Map of all plotted meeting sites in my database, 1775-1848 (2291 meetings so far, and counting):
main colour codes:
radical (including any meetings calling for radical reform, universal suffrage, etc, usually pre-1832) – large green
reform (any meetings calling for parliamentary reform, but not universal suffrage, etc) – green with black circle
trade union (includes any form of workers’ collective action relating to wages) – pink with square inside
loyal (any anti-radical or Conservative meeting or society) – large blue
commercial (including any meeting involving merchants and manufacturers on their interests) – pink stars
patriotic (meetings, addresses, dinners or military gatherings on civic patriotic occasions like the king’s birthday or naval victories – blue circle
Chartist – pink with circle inside
ACLA (Anti-Corn Law League) – large purple
10 Hours (Ten Hours and other short time movements) – pink with square inside
ANPL (anti-New Poor Law) – white pushpin
abolition (abolition of the slave trade and slavery) – white diamond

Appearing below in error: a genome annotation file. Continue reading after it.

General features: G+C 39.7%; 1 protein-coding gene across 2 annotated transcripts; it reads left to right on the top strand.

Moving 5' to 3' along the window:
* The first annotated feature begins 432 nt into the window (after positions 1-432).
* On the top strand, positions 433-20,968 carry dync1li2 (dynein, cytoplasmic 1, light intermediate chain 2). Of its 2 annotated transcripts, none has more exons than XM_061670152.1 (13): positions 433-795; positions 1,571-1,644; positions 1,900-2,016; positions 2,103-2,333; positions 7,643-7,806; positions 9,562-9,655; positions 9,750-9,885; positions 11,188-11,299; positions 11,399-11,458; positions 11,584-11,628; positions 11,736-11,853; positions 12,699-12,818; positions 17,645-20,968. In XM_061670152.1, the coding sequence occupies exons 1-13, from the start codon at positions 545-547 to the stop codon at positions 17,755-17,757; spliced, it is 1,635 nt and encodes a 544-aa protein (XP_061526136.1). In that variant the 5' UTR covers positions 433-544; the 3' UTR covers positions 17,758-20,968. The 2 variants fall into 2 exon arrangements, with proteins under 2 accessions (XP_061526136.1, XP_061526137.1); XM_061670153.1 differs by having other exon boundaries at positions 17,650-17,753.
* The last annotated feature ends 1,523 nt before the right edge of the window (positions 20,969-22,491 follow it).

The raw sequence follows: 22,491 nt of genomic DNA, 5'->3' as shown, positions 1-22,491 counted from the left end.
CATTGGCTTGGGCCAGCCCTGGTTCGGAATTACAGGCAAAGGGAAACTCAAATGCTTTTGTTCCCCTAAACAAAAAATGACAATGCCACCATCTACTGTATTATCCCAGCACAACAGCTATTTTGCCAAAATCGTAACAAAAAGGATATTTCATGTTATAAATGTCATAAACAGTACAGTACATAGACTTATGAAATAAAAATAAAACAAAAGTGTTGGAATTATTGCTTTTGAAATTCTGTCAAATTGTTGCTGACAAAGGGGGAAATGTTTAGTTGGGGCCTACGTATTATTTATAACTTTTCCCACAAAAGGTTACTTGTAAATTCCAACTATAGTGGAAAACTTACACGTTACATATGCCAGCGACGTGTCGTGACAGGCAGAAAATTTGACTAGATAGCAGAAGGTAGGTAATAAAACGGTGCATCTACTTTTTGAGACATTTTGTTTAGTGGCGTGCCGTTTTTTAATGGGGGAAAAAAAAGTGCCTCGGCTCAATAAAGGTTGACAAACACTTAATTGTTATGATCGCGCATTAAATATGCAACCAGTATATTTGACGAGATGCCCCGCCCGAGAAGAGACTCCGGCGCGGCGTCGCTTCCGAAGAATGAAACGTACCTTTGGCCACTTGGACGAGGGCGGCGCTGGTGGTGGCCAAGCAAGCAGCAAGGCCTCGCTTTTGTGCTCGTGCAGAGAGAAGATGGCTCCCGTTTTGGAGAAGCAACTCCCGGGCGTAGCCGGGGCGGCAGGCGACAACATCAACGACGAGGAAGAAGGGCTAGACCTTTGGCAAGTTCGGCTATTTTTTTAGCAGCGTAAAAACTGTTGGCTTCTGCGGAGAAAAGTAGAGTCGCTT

local government (includes any meetings of magistrates or townspeople on local governing or policing) – large yellow
Recorded days of the week for political meetings in my database, 1775-1848:
Mondays were by far the most common day chosen for public meetings. Proportionately few meetings were held on Fridays and Saturdays.
The most common day of the week for meetings began to change, however, from 1841 onwards. Sundays became the most common day by the mid 1840s.
In part the reason was the increasing dominance of factory time, which diminished the custom of ‘Saint Monday’, the traditional day off work. Also, because Chartists increasingly held monster meetings on more remote moorland, the events became all-day affairs, requiring a hike to the meeting place. Workers could no longer pop out on their dinner break to attend a meeting and then go back to work. They also borrowed the Methodist tradition of camp meetings on Sundays.
types of meeting place
A large proportion of meetings took place on moors or fields, often outside the jurisdiction of town authorities. The largest proportion of meetings, however, took place in pubs, inns and hotels.